The other culture practiced by Malaysians is the Malay culture, which occupies the highest population. Abdullah et al. (2013) state that the language spoken in this culture is Malay and the religion practiced was Islamic religion. Therefore, their food cuisine lacked pork. Additionally, the cuisine of Malays is mainly comprised of rice, fruits and spicy dishes (Countries and their culture n.d.). In regards to kinship, Malays valued their siblings more than their ancestors, which makes kinship horizontal. For marriage, the feast is usually conducted at home with meals inclusive of rice with oil because it symbolizes marriage (Countries and their culture n.d.). Lastly, when looking for spouses, gifts are exchanged.  

The last culture practiced in Malaysia is the Indian. Abdullah et al. (2013) state that Tamil is the primary language used by Indians and their main religion is Hinduism. Based on this religion, beef is not a common feature in their cuisine that is mainly comprised of rice and noodles (Countries and their culture n.d.). In the Indian culture, dates are conducted together with divination rites, and marriage ceremonies contain rituals. Additionally, men were valued more than women in regards to traditional occupational roles, which means women mostly stayed at home doing chores (Countries and their culture n.d.). Lastly, intermarriages were not frequent in the past.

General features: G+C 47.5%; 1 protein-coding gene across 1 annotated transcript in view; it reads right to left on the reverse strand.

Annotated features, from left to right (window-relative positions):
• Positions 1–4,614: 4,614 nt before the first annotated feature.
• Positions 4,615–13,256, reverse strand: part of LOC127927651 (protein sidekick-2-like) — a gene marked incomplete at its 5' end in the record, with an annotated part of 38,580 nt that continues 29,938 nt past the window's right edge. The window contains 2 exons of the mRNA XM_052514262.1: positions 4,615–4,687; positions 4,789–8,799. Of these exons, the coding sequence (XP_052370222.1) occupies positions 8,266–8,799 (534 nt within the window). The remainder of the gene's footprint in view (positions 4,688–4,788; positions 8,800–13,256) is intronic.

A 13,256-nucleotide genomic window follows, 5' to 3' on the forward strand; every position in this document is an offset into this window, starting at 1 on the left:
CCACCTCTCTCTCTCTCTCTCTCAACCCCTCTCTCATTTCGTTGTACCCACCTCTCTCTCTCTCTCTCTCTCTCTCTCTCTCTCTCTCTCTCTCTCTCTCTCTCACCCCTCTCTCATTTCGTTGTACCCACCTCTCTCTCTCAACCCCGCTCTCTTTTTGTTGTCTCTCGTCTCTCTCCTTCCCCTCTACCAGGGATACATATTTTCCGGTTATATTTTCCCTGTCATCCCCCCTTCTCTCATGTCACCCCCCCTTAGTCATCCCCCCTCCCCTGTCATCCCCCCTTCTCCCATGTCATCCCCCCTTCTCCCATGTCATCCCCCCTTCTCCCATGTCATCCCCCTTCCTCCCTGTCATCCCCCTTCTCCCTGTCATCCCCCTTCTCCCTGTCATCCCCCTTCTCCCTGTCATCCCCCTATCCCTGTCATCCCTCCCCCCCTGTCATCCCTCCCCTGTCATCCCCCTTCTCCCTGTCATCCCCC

Steps Taken by the Government to Create Harmony

One of the steps that the Malaysian government has taken to promote harmony among its ethnic communities is the development of national policy. Husin (2012) states that the policy aimed to unite these communities using national cultural values. The policy entailed the determination of an official language, which was Malay. Under this policy, the government has ensured that the language is used in schools to teach and in the country’s major newspaper (Muhamat et al. 2012). Additionally, the language is being used to publish books used in the country. As a result, it has become the language used to communicate with people of different ethnicity.